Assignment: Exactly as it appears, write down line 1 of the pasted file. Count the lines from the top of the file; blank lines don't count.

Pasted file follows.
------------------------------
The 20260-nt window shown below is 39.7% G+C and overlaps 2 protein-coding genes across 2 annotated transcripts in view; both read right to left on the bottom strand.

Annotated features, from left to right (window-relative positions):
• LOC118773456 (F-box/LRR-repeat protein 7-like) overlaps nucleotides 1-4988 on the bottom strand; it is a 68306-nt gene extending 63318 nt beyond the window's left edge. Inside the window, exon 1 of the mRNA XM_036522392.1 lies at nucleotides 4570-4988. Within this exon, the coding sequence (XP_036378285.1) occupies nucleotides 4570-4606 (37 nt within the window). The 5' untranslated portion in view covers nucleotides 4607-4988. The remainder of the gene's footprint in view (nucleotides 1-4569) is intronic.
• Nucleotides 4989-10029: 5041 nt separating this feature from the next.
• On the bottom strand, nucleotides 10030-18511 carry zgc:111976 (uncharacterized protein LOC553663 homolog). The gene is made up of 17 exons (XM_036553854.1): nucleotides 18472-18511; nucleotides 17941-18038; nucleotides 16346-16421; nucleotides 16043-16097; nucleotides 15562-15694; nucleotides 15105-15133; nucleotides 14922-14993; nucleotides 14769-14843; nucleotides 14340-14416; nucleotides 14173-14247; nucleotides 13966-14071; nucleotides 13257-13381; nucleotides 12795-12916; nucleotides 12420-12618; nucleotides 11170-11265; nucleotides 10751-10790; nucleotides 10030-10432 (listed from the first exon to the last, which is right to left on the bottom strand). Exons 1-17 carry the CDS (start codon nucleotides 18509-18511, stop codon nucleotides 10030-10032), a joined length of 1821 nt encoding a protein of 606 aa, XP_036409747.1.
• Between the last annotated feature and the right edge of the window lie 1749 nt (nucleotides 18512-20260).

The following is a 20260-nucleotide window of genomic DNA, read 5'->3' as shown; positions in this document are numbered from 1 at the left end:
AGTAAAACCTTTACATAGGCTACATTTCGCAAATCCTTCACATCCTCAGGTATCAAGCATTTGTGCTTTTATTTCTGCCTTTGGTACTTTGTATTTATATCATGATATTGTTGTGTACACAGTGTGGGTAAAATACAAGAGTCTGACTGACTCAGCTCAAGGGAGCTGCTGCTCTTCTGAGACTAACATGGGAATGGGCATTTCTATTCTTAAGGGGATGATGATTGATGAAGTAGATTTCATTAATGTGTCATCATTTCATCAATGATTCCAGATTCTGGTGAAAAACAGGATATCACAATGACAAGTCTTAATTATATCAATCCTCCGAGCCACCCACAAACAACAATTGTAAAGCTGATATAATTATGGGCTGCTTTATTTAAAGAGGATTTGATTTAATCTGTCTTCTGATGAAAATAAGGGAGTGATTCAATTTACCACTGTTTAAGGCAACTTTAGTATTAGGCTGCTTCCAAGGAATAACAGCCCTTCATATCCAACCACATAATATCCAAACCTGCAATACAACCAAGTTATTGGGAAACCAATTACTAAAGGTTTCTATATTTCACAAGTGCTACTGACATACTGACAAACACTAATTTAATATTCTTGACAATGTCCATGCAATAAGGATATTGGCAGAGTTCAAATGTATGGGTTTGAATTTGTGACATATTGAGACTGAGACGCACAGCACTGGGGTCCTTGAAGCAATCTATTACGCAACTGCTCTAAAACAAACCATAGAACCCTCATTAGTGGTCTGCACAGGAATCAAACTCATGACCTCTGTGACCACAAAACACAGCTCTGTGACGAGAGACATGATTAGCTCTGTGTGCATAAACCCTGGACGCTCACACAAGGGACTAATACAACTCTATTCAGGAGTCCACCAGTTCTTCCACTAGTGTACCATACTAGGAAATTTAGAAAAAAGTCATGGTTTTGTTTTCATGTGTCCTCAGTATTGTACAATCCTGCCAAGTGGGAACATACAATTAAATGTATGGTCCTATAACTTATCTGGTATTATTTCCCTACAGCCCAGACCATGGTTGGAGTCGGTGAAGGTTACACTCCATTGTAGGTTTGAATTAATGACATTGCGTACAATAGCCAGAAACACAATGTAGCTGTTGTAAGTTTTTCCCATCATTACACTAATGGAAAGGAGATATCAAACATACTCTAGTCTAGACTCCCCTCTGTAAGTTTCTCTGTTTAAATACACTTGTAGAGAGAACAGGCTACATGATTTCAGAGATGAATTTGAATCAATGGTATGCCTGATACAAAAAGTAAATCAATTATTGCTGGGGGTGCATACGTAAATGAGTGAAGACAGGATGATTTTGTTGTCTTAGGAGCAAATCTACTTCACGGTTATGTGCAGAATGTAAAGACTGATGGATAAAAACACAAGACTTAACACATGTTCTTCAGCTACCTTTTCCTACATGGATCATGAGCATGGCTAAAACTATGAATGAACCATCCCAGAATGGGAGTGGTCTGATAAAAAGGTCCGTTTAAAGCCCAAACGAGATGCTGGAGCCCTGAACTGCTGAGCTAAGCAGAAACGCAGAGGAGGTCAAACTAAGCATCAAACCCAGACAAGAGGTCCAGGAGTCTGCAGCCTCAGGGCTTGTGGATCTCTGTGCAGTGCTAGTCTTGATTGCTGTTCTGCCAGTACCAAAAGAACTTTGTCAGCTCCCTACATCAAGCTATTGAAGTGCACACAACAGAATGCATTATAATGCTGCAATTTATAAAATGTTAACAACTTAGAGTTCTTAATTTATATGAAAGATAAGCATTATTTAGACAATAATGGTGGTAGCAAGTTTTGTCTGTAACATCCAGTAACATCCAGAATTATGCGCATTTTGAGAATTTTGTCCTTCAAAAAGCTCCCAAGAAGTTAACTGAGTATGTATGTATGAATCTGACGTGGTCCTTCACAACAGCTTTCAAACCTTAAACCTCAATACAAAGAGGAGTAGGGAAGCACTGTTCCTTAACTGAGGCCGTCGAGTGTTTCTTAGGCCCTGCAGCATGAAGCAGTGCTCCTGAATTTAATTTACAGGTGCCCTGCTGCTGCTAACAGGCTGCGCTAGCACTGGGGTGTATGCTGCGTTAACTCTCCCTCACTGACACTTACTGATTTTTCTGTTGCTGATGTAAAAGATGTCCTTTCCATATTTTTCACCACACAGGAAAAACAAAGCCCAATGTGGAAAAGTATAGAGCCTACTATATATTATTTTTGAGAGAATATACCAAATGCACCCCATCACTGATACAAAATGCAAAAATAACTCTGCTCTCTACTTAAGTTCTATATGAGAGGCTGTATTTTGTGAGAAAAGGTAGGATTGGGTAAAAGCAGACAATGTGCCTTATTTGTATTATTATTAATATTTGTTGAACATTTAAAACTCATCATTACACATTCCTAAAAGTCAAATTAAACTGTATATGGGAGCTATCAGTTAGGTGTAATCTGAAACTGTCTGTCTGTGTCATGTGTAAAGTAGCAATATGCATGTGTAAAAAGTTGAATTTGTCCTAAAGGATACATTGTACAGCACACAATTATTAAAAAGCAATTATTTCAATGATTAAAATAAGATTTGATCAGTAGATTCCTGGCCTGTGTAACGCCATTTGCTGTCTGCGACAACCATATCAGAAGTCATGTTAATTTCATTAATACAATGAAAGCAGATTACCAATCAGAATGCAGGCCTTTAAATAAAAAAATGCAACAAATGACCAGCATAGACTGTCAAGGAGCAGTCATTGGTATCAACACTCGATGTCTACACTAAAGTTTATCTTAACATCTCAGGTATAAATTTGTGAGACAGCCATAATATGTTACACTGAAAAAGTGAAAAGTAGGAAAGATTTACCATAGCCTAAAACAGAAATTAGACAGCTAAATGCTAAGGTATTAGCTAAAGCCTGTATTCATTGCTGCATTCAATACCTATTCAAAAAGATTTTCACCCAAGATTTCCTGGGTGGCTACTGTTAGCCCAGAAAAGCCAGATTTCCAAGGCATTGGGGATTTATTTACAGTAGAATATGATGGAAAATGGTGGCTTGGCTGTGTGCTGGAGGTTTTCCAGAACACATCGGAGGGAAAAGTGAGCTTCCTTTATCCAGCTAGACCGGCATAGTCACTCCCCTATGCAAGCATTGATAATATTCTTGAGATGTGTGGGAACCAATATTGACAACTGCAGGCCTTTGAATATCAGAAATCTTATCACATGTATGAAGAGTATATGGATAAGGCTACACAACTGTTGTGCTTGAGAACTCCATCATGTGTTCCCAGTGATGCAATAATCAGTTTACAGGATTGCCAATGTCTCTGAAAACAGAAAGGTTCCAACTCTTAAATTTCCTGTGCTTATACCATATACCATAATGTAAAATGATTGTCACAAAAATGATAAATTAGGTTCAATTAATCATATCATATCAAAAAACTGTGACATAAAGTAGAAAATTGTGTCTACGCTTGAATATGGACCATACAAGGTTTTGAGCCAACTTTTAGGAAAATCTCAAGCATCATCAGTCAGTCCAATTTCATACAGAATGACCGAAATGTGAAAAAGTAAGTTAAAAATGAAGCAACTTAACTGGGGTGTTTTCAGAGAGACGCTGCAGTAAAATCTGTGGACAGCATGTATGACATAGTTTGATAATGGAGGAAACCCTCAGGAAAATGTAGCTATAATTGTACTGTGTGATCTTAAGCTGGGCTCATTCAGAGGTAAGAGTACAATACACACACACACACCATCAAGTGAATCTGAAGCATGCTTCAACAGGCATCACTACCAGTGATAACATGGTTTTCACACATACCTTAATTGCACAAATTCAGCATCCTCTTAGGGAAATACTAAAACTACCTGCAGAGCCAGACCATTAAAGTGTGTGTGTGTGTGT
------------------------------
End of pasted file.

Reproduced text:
The 20260-nt window shown below is 39.7% G+C and overlaps 2 protein-coding genes across 2 annotated transcripts in view; both read right to left on the bottom strand.